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Old 07-02-2006, 05:29 PM   #7
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It's not impossible that the home GFI circuit was tripped. I have a TV when connected to the trailer's antenna, trips the GFI in my home fuse panel. I know its not the fault of the trailer since it did this on my Safari also. I replaced the TV with the same exact model and it does it too. Just something about that TV with some voltage leakage across the antenna that causes this to happen.

I also used to have a small fan that we used in the bathroom of our Safari. It had a variable speed knob to control fan speed. I remember every time my wife adjusted it, the GFI breaker in the trailer blew. Happened on our maiden voyage and it took us a little while to figure out that it had something to do with that little portable fan.

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Old 07-02-2006, 06:30 PM   #8
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Larry, welcome to the forums and congratulations on your new Airstream. Plugging your beauty into shore power at home is the least of your worries. You will encounter many campgrounds with strange electrical phenomenons. Low voltage, low amperage, 30 amps that is really 20 or even 15, reverse grounds and so on and so on. There is a cheap way to protect your wonderful trailer and that is with a plug in meter you can buy from any good camping RV store. This meter will tell you the voltage and amperage and if you really are connected to shore power. I use one in Chummy and will check it frequently while plugged in at a camp site.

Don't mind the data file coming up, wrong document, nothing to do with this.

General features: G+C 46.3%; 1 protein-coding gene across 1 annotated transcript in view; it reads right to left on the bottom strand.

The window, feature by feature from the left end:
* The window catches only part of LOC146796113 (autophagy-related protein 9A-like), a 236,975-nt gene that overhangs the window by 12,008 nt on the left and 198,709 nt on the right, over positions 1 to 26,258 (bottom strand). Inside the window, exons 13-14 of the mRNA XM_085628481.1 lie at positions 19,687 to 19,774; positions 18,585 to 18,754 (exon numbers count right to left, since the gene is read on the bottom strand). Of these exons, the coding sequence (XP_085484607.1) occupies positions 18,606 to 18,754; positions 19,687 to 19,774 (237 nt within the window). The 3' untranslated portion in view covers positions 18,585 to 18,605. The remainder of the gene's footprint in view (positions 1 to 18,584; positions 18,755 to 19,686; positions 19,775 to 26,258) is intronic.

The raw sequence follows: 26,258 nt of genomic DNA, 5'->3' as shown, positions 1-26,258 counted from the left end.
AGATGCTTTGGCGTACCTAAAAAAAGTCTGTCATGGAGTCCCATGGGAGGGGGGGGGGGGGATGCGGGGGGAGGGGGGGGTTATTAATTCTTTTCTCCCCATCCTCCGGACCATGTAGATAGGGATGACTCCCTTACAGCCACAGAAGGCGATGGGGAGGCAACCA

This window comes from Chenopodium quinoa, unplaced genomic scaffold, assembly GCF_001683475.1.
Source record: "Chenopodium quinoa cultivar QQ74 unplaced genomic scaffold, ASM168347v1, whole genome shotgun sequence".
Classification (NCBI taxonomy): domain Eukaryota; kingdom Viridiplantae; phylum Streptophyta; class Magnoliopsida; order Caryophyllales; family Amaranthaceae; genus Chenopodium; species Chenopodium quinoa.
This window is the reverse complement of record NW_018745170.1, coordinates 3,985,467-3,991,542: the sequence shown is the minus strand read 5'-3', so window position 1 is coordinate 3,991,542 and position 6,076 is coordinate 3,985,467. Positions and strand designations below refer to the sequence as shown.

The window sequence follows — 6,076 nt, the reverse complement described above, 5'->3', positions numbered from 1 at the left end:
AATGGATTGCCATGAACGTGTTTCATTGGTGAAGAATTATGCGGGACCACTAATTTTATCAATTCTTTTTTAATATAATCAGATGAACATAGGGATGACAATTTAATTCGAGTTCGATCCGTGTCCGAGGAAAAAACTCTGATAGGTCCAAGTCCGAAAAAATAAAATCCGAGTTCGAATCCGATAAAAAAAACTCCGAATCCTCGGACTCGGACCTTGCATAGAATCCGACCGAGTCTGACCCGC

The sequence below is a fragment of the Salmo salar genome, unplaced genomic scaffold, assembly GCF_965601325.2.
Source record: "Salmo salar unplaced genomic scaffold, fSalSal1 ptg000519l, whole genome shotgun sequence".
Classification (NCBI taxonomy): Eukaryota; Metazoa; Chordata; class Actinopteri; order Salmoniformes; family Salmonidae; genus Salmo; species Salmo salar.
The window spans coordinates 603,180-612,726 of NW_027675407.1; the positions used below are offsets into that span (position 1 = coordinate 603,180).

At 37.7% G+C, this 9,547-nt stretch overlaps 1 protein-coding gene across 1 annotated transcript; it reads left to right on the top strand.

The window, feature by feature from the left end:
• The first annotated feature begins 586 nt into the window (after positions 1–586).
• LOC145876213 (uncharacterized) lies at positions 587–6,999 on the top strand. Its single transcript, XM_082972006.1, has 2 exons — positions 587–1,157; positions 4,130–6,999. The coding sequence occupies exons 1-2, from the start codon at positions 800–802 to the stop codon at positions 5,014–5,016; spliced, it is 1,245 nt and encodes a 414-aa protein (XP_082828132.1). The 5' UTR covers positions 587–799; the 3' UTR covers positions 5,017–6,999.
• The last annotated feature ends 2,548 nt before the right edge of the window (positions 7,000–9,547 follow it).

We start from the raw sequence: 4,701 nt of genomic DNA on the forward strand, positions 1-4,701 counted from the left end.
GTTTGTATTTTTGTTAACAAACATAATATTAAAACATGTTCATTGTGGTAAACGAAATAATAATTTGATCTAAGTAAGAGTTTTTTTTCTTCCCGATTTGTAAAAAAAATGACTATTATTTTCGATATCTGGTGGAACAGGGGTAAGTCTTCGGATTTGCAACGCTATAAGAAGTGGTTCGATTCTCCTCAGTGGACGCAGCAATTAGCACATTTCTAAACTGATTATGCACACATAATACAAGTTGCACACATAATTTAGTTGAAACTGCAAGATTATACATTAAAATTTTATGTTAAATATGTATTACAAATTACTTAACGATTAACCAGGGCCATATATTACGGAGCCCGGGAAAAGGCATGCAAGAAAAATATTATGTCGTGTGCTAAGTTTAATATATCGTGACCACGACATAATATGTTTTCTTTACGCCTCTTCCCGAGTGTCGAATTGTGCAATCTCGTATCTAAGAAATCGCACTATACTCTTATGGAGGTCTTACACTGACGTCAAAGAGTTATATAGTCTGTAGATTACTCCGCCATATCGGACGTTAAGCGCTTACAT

Again congratulations and welcome to the forums.
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Old 07-27-2006, 09:28 PM   #9
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Great ideas

ThecatsandI and Chaplain Kent gave great ideas I would second -- we keep polarity indicator plugged in where we can see it from outside the door. When we hook up to campground power we immediately view the polarity indicator before we even touch the trailer. The indicator will tell us if open neutral or open ground, both dangerous conditions. Also tells other important info. We don't have the meter Chaplain Kent referenced for AC voltage, we use a digital multimeter. I have friends with the meter Chaplain Kent mentioned and they like it. Even more I want a $20.00 DC digital voltage indicator so I can readily monitor my battery's state when I am on battery so I don't draw it down too low.